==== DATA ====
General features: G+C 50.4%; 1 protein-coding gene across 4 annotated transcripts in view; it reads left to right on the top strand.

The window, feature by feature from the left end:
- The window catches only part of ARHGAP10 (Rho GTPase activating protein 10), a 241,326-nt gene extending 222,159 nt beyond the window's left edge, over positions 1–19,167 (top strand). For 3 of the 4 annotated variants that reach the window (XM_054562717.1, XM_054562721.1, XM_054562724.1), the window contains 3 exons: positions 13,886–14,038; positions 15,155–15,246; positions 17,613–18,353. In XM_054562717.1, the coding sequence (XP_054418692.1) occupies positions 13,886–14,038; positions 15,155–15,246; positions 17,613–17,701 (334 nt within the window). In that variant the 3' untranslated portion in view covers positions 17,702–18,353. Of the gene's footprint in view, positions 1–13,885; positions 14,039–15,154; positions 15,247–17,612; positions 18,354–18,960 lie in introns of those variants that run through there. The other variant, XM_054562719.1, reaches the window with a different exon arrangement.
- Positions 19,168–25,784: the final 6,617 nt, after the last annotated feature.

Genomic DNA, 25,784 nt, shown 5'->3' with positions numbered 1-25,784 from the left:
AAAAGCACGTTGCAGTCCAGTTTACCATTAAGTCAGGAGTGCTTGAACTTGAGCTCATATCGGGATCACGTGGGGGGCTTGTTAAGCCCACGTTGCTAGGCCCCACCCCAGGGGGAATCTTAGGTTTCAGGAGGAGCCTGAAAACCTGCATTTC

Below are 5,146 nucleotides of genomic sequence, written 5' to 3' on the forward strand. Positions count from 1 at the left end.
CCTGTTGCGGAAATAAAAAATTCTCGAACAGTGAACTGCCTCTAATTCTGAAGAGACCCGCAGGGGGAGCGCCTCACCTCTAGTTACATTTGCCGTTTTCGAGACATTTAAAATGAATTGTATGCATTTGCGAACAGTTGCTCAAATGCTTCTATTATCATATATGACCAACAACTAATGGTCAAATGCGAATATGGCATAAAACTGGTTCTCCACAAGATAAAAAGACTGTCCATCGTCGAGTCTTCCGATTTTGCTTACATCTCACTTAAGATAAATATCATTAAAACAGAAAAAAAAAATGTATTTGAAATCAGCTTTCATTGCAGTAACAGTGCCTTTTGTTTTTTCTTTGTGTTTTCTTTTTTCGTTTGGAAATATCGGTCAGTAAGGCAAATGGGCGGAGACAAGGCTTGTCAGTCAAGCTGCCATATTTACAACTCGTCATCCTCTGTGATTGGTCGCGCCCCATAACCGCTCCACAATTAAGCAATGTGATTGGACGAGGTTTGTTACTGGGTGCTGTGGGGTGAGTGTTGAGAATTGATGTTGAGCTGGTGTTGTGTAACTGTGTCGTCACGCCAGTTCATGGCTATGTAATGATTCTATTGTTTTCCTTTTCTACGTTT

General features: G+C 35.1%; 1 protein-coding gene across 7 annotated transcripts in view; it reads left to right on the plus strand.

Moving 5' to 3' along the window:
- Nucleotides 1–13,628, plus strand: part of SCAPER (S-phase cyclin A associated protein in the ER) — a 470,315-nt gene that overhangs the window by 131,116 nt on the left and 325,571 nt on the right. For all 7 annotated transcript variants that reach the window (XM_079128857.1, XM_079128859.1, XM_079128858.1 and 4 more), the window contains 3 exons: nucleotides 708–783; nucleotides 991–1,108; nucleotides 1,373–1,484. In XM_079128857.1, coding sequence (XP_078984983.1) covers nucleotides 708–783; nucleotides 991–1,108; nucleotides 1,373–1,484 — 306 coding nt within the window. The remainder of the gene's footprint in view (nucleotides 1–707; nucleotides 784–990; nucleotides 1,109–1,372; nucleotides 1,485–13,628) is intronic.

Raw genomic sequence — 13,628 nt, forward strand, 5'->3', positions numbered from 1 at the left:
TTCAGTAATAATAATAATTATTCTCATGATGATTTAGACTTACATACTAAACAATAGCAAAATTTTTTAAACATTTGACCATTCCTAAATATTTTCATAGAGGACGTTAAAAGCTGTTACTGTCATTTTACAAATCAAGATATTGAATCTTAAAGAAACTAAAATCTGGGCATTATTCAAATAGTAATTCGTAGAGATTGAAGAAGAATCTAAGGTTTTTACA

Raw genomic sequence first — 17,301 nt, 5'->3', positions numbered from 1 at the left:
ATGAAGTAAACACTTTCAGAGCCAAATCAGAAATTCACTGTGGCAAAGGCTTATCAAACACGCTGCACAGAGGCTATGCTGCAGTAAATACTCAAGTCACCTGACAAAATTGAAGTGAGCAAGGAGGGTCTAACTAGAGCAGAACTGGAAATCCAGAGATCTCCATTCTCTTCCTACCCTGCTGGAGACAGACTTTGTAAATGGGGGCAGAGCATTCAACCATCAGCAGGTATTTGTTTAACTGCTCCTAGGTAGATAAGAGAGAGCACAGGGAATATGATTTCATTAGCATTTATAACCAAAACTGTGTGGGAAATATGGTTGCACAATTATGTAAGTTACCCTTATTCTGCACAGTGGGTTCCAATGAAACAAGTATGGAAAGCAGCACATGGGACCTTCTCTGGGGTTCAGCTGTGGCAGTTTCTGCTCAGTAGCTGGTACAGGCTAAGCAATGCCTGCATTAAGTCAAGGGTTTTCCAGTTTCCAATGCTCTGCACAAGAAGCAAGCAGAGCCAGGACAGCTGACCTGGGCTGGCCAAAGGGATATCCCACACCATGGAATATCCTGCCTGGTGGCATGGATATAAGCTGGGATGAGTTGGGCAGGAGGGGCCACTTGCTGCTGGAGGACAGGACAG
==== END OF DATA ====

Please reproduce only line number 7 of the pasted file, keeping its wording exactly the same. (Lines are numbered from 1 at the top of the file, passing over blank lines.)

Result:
Below are 5,146 nucleotides of genomic sequence, written 5' to 3' on the forward strand. Positions count from 1 at the left end.